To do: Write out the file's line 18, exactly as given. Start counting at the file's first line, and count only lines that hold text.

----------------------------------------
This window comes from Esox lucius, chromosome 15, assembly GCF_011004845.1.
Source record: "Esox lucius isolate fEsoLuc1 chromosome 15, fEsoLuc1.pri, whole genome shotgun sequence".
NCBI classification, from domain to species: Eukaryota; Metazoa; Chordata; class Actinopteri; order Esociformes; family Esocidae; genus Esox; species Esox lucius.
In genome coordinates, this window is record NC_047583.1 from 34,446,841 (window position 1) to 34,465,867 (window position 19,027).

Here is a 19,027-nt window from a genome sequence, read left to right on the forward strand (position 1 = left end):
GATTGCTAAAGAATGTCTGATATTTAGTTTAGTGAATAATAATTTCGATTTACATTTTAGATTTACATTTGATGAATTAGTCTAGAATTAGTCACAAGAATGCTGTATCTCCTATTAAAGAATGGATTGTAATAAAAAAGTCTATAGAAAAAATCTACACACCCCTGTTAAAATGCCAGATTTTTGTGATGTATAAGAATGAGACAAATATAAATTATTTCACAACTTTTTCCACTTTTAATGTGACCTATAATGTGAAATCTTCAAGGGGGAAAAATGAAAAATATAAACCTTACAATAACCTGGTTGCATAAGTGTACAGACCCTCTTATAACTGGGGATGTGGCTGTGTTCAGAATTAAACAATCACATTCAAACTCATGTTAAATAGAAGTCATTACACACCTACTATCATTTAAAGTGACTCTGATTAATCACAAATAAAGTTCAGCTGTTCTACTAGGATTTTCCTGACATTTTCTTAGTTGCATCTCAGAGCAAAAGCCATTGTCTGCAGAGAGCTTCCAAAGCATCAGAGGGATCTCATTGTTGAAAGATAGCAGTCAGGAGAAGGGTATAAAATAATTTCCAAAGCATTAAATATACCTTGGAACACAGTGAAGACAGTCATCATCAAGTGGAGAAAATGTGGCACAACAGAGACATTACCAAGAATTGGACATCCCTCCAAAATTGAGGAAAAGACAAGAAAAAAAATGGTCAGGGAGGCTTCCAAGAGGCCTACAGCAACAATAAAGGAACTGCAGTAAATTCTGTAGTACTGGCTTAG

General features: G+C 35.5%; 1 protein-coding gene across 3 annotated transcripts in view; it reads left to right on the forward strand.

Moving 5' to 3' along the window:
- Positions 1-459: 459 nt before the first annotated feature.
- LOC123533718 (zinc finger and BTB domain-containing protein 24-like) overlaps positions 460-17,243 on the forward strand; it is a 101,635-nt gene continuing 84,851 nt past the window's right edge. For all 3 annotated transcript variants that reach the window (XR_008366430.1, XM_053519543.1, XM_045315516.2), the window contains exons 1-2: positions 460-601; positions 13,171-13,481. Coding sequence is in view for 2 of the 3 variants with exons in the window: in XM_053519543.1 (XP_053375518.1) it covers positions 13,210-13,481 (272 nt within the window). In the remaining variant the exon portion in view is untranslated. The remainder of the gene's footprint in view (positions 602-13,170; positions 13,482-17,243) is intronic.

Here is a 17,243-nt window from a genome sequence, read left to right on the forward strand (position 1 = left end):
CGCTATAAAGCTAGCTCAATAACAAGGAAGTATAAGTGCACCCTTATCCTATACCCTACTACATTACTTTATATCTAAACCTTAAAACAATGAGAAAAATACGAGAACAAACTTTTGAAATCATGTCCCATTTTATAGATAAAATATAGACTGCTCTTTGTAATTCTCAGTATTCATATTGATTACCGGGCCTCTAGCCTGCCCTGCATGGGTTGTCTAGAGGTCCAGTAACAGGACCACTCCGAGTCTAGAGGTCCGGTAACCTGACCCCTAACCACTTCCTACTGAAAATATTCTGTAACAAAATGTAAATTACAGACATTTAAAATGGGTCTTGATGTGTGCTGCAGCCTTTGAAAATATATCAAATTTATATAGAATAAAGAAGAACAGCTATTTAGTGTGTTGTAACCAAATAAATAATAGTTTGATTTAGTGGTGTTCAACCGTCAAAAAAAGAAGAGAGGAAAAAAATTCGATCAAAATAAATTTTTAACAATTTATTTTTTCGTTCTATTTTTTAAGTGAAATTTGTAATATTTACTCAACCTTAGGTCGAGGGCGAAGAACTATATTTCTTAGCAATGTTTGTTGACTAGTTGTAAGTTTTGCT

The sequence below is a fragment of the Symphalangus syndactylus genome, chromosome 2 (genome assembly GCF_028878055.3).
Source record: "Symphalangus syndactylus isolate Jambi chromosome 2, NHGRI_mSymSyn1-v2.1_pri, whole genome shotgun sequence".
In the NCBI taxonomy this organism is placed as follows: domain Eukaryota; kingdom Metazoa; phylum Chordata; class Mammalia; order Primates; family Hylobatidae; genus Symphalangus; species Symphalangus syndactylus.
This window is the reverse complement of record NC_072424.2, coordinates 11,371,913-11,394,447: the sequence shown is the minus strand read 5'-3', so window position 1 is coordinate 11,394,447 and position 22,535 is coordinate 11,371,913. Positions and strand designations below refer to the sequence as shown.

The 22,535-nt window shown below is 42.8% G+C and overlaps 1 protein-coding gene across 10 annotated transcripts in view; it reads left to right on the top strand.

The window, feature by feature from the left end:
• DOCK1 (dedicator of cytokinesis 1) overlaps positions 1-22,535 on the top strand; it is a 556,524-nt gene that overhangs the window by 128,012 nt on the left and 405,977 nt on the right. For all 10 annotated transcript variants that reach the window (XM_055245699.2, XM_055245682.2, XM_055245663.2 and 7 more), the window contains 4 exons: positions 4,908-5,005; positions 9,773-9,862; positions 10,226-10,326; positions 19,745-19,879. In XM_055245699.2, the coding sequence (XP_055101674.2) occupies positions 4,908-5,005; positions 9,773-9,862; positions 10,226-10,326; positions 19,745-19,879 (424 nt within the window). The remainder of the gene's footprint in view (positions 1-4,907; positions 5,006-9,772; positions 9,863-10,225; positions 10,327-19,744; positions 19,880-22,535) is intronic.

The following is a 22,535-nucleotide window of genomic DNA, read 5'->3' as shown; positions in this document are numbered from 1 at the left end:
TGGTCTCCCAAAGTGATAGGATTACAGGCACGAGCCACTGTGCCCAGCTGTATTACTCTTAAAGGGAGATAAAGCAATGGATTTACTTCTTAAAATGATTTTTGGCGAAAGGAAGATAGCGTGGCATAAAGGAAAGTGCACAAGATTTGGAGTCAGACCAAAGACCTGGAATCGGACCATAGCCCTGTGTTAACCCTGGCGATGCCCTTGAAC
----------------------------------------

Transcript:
The window, feature by feature from the left end: